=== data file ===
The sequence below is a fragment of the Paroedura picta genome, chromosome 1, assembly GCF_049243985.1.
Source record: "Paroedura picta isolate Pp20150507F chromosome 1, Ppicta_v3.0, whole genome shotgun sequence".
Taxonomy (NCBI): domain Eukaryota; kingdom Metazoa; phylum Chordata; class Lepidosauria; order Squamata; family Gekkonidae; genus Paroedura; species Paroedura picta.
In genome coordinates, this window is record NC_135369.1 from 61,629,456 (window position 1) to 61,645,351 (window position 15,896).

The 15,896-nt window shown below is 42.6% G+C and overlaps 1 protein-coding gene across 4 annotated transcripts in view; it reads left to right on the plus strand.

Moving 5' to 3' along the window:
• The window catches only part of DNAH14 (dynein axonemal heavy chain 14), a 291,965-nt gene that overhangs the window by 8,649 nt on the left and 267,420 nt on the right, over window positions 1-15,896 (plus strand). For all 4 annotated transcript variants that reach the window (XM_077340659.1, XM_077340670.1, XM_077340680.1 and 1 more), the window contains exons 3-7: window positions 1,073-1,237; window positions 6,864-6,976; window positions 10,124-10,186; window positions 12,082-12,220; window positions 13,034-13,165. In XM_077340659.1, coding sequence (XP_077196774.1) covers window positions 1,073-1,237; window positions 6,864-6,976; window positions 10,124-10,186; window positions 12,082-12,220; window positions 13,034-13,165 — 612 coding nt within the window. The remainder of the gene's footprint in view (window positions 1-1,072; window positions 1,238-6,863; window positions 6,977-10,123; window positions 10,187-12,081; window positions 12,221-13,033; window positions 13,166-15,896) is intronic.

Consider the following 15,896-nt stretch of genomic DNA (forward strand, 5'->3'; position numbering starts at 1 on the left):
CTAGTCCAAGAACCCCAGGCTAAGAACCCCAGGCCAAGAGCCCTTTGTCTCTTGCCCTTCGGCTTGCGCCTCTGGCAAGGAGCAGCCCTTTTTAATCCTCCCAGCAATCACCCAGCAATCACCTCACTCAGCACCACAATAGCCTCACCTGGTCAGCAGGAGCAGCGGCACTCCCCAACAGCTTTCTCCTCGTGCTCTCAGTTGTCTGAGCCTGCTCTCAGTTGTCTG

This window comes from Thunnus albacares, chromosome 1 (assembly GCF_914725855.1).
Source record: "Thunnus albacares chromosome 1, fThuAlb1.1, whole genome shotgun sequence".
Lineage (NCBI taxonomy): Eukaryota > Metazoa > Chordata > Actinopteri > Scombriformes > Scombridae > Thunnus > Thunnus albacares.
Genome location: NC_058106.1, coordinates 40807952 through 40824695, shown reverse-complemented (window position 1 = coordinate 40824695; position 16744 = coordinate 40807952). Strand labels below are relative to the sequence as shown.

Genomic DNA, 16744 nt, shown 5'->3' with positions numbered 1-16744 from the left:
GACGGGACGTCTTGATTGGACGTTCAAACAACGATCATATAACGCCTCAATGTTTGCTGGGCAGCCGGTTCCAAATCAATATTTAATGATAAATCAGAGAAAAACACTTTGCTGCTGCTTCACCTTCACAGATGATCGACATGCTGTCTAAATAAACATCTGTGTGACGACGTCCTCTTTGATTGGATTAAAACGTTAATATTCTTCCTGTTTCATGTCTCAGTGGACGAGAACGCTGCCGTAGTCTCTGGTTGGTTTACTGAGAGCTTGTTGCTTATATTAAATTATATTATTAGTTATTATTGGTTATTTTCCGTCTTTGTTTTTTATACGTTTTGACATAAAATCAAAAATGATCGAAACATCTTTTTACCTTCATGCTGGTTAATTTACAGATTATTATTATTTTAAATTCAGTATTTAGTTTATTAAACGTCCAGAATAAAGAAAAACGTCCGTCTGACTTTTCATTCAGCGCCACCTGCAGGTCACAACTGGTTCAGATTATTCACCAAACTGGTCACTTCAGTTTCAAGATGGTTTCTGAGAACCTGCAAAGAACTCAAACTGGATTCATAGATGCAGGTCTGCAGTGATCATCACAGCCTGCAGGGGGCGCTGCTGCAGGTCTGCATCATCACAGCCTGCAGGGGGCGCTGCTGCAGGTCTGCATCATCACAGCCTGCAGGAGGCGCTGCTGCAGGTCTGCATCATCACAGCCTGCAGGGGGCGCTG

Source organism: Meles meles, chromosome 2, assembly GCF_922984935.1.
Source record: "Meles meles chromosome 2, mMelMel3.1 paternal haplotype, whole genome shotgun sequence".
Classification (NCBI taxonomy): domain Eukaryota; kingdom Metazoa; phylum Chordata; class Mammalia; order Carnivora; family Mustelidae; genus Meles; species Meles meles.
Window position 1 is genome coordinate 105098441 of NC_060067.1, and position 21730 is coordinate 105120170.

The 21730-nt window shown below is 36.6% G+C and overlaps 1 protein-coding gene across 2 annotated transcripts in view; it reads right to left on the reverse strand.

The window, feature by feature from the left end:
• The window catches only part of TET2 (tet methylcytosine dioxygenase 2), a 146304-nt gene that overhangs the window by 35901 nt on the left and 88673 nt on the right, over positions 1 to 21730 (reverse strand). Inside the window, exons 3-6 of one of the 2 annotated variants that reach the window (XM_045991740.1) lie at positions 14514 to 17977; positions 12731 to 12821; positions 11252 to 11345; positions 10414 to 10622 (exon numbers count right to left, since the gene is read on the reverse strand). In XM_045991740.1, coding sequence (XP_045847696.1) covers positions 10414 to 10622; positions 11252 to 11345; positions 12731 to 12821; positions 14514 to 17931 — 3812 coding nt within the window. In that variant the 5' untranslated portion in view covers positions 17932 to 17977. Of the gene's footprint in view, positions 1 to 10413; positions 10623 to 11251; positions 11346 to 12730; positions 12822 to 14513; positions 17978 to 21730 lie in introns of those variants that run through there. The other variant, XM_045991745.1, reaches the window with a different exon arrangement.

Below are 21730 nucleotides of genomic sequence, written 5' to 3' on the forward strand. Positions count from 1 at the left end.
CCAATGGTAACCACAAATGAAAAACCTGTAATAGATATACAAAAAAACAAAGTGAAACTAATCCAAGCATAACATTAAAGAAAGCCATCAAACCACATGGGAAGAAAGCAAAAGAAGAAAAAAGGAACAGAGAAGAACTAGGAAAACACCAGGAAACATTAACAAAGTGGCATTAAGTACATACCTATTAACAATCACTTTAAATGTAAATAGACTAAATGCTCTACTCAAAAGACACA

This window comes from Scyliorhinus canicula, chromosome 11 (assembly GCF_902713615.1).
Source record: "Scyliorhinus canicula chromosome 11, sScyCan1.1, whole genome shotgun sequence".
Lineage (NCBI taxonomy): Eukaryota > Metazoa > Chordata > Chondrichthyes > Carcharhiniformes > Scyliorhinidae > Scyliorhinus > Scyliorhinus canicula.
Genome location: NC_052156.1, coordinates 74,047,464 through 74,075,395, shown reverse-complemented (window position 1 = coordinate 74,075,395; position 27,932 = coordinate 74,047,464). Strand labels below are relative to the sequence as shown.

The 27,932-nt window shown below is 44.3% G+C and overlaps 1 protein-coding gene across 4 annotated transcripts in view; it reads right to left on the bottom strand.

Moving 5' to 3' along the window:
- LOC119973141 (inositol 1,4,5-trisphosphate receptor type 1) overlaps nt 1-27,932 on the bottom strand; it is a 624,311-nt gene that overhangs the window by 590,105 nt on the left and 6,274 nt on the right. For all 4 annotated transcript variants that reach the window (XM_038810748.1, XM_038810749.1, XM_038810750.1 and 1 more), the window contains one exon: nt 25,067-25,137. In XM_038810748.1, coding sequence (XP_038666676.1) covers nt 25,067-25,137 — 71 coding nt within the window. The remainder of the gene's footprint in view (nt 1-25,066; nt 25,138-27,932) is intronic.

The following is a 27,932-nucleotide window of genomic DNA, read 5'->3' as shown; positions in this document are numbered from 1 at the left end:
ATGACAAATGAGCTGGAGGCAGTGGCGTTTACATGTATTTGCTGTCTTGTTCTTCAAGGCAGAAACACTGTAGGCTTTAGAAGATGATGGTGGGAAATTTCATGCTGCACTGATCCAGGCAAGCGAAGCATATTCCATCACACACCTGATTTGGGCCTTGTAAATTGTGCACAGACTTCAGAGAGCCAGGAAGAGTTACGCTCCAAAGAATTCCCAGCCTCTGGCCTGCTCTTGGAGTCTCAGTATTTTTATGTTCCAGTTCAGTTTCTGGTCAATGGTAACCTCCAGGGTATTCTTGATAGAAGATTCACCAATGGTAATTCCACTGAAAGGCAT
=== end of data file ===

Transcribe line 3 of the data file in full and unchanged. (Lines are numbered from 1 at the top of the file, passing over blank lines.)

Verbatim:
Taxonomy (NCBI): domain Eukaryota; kingdom Metazoa; phylum Chordata; class Lepidosauria; order Squamata; family Gekkonidae; genus Paroedura; species Paroedura picta.